William Shakespeare: Macbeth, Act I, Scene VI

Scene VI

Before Macbeth's castle

Hautboys and torches. Enter Duncan, Malcolm, Donalbain, Banquo, Lennox, Macduff, Ross, Angus, and Attendants

Duncan

This castle hath a pleasant seat; the air Nimbly and sweetly recommends itself Unto our gentle senses.

Banquo

This guest of summer, The temple-haunting martlet, does approve, By his loved mansionry, that the heaven's breath Smells wooingly here: no jutty, frieze, Buttress, nor coign of vantage, but this bird Hath made his pendent bed and procreant cradle: Where they most breed and haunt, I have observed, The air is delicate.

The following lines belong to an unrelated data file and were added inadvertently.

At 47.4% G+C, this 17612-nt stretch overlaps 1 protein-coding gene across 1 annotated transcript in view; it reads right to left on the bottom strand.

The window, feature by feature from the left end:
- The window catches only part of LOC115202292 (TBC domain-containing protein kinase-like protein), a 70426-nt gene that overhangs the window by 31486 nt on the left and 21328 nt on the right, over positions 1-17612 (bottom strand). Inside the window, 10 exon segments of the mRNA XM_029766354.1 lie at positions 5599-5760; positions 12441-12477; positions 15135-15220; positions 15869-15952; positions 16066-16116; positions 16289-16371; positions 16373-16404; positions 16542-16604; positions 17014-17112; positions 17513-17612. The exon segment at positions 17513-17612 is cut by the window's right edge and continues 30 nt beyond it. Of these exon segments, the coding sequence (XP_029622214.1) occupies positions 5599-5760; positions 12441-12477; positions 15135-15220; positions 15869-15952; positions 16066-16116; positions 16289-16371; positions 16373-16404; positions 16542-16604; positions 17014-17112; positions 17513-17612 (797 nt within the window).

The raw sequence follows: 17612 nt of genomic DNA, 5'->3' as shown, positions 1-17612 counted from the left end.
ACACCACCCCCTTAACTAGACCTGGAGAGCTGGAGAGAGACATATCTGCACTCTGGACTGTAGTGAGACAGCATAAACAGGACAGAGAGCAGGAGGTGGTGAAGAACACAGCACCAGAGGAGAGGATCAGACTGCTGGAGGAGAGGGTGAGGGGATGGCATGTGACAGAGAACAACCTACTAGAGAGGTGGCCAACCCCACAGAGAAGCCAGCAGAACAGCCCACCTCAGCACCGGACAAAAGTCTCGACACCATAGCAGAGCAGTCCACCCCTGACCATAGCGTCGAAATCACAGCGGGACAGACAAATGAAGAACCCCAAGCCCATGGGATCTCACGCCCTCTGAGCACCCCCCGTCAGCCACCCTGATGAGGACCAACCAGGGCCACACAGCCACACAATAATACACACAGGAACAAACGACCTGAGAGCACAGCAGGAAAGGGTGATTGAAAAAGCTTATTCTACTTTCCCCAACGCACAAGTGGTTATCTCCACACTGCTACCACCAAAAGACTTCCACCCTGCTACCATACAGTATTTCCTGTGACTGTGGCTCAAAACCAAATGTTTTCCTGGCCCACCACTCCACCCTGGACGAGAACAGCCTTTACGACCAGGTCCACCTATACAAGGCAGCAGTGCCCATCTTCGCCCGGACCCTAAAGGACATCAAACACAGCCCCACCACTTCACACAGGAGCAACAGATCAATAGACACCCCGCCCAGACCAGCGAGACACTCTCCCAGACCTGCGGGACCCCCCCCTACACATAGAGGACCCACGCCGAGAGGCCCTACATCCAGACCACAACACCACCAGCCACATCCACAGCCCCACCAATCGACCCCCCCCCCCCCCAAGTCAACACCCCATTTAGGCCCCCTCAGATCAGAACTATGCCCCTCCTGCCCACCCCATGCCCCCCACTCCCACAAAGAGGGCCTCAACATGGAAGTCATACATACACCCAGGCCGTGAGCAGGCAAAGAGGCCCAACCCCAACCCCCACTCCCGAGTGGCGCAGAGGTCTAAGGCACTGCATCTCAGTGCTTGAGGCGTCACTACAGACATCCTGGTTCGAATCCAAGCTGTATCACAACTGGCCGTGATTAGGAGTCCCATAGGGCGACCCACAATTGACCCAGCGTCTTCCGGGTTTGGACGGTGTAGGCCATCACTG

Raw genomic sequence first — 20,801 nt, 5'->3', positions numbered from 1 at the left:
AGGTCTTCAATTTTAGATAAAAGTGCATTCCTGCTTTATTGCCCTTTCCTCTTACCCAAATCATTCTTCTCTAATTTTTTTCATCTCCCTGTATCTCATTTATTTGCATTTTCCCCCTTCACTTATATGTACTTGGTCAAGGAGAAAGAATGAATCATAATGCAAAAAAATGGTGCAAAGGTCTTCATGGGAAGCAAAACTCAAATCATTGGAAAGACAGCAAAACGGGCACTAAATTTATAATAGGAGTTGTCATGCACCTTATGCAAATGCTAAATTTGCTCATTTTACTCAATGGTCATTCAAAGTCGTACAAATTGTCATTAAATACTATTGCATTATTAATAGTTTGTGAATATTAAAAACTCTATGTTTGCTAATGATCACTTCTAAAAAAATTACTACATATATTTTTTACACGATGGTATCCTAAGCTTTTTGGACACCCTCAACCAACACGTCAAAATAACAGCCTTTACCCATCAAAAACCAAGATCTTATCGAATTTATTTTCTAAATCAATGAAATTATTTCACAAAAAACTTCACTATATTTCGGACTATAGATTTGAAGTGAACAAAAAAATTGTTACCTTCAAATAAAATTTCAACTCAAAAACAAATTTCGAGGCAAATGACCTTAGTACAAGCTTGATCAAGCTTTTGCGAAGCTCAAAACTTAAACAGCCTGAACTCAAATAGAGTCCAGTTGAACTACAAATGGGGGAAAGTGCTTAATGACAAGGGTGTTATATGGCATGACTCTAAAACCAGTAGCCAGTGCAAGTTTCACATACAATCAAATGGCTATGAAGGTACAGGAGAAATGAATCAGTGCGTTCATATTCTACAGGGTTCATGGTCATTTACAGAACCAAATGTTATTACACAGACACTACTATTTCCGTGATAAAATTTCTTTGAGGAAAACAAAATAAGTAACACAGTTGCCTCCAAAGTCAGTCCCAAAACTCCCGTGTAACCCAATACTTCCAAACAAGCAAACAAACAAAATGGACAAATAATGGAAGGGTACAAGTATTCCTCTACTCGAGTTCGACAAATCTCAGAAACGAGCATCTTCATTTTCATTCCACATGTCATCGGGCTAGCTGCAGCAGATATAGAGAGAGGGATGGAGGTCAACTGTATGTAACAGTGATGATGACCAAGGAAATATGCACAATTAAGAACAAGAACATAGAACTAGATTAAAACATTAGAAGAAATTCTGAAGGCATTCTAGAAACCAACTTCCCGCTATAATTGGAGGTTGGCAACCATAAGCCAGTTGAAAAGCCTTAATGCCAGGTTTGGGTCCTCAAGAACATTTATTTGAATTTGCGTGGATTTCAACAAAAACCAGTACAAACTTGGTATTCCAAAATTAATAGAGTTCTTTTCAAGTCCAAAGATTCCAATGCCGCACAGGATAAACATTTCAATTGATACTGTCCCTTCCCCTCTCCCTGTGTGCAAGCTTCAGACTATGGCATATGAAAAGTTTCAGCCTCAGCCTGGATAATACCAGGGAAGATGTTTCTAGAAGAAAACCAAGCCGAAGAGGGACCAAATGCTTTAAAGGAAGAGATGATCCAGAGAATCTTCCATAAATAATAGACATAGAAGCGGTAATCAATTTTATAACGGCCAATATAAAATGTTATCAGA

Enter Lady Macbeth

Duncan

See, see, our honour'd hostess! The love that follows us sometime is our trouble, Which still we thank as love. Herein I teach you How you shall bid God 'ild us for your pains, And thank us for your trouble.

Lady Macbeth

All our service In every point twice done and then done double Were poor and single business to contend Against those honours deep and broad wherewith Your majesty loads our house: for those of old, And the late dignities heap'd up to them, We rest your hermits.

Duncan

Where's the thane of Cawdor? We coursed him at the heels, and had a purpose To be his purveyor: but he rides well; And his great love, sharp as his spur, hath holp him To his home before us. Fair and noble hostess, We are your guest to-night.

Lady Macbeth

Your servants ever Have theirs, themselves and what is theirs, in compt, To make their audit at your highness' pleasure, Still to return your own.

Duncan

Give me your hand; Conduct me to mine host: we love him highly, And shall continue our graces towards him. By your leave, hostess.

Exeunt